I’m not a morning person.

When I say this I suppose it comes with a caveat- I can function early in the morning (I’m talking wake up time around 5:00am) but I don’t feel particularly wonderful. I’m not stoked when my feet hit the floor and it’s really dark. I lay in my cocoon of blankets and warmth and wonder why the hell do I do this. But up I get, with as little thinking as possible (don't believe everything you think) and dress myself (clothing out the night before to ensure as little room for error as possible).

On Friday mornings, the early wake up call is to head to Llew Edwards Garage of Pain. I drive in the dark, radio up loud, until I arrive at the place where I know what's about to happen next. I fumble with my shoes, wallet and keys and drag my sorry self to the Garage (literally, it is a garage) where myself and at least one (sometimes two, something three) other woman face a physical whipping for the next 60 minutes.

It's hard to explain to the non-converted what happens at Llew's. I am reminded of a poster I saw when I was in Nashville years ago that said: The Beatings Will Continue Until Morale Improves. I was so struck by the juxtaposition of the poster. If you keep getting beaten, wouldn't the morale lessen? We show up and start warming up, a series of body mobilizations, followed by the "warm up" strength training moves. At the point where you've finished your "warm up" it's time for the real fun to begin, at which point I often glance at the clock, only to be betrayed by time. 6:30am ONLY? My monkey mind starts squawking and panicking, because I know thirty very long and difficult minutes remain. The beatings will continue until morale improves.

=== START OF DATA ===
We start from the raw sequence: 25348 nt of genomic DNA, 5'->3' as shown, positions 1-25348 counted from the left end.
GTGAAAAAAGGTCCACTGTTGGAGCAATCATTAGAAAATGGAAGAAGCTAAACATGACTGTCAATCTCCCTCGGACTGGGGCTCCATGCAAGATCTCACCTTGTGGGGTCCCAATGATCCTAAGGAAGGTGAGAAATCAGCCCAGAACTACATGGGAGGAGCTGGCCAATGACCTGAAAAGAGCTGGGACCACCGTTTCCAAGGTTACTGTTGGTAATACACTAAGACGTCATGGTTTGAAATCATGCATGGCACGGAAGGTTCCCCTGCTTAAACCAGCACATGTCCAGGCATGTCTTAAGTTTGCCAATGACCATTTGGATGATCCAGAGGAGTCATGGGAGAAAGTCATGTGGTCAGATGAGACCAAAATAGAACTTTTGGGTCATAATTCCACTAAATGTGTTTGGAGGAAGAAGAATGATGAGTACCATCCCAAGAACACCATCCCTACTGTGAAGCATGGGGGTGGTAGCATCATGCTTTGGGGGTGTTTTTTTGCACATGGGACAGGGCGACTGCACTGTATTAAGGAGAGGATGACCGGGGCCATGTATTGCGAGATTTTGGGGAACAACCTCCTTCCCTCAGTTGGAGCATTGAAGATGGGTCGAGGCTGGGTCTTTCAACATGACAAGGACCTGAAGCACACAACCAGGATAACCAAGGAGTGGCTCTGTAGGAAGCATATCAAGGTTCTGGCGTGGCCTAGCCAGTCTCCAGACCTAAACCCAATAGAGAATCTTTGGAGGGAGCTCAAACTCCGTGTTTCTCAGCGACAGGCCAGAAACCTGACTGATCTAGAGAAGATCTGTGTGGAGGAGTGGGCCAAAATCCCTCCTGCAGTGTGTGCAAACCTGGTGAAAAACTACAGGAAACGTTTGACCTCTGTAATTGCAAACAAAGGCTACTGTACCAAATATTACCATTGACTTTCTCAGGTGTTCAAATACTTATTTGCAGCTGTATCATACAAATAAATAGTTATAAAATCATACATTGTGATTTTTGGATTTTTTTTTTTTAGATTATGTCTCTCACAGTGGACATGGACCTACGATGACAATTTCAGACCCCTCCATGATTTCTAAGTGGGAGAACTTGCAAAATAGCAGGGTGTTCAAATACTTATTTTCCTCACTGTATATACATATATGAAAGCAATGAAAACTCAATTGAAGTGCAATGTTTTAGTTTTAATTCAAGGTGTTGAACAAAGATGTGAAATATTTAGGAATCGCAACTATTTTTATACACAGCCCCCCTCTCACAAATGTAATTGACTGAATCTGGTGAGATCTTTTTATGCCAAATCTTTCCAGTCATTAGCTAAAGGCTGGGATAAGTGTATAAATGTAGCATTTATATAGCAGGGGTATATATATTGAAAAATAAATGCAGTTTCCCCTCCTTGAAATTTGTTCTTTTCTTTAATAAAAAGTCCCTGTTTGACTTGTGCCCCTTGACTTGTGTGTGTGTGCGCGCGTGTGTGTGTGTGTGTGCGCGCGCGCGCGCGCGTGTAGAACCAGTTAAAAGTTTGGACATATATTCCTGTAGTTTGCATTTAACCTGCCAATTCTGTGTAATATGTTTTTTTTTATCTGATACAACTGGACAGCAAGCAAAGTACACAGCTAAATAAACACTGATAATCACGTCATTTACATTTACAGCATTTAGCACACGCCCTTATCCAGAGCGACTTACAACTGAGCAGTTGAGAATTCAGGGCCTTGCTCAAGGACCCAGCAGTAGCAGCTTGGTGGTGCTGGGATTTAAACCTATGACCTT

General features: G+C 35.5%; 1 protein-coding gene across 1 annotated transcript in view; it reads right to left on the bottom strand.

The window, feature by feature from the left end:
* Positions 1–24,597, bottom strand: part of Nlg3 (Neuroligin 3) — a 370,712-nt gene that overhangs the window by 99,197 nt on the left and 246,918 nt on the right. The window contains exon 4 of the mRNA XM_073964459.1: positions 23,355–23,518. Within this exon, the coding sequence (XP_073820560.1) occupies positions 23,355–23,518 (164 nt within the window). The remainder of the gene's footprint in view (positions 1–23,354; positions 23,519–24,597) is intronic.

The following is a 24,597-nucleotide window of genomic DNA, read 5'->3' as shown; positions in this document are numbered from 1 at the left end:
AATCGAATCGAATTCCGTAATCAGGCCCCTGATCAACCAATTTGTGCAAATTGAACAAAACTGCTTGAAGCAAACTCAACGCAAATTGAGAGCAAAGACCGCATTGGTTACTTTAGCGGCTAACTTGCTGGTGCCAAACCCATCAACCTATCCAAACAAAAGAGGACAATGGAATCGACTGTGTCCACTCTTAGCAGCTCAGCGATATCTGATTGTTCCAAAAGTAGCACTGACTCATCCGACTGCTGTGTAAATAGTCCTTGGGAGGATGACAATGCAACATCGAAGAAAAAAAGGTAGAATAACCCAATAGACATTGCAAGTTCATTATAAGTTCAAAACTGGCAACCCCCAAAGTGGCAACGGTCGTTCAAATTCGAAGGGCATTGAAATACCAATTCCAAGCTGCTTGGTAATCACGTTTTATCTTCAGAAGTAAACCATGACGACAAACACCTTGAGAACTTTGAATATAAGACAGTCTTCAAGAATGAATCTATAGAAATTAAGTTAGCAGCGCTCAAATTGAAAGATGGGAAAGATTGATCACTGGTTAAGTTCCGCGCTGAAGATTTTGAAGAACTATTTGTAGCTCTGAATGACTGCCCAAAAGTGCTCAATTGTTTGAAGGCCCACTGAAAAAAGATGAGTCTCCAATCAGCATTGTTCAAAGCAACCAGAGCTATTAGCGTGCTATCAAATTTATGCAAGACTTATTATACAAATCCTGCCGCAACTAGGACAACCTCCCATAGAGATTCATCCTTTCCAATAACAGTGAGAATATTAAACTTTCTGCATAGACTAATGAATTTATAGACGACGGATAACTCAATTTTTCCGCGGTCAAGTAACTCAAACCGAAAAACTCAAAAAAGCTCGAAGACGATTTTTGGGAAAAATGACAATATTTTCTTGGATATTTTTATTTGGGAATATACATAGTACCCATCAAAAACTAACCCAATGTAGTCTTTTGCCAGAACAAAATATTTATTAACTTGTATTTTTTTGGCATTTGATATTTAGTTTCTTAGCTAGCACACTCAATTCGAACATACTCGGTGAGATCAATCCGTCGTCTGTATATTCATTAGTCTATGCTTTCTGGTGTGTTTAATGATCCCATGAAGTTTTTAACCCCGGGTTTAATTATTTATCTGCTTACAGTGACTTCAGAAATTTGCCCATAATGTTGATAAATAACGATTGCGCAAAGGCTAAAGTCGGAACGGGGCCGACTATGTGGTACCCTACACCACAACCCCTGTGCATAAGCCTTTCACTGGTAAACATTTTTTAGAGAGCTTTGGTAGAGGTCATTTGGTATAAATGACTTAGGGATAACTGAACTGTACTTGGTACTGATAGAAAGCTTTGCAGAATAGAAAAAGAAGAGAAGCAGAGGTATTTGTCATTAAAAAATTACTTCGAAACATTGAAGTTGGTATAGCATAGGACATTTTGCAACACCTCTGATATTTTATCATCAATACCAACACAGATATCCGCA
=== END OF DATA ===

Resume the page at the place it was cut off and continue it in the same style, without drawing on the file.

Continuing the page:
Next up we do a series of strength-based circuits and vomit-inducing sprints and hill repeats on the treadmill that Llew jokingly dubs "Mount Everest". We power lift, we pull-up, we jump and push and pull and wear the weight vest. We swing and haul kettle bells and punch the punching bag, all while Llew yells, "ARE WE HAVING FUN YET?" Sweat pours off my hairline and into my eyes, blinding me with burning salt and my own misery. My muscles shake and twitch. I often think of giving up, backing off, or walking away.

We finish with a seemingly never-ending plank where I stare at the patterned carpet and attempt to transcend the pain my body is radiating. We stretch, put on our layers and walk back out into the world.

It's 7:05am and I'm floating. I think I could probably do anything.

While my physical body is regrouping from What Just Happened In There, my mental and spiritual self lands in a new place of transcendence. Calm, peace, strength and determination for the day, for the weekend, for the week. Knowing that the capacity to suffer in physical form seeps through into other arenas of life providing similar strength and fortitude. It's that 7:05 feeling, the reason to get out of bed, the reason to train in the morning, the reason to push and go and work and work and work.

Kettle Bell Farm

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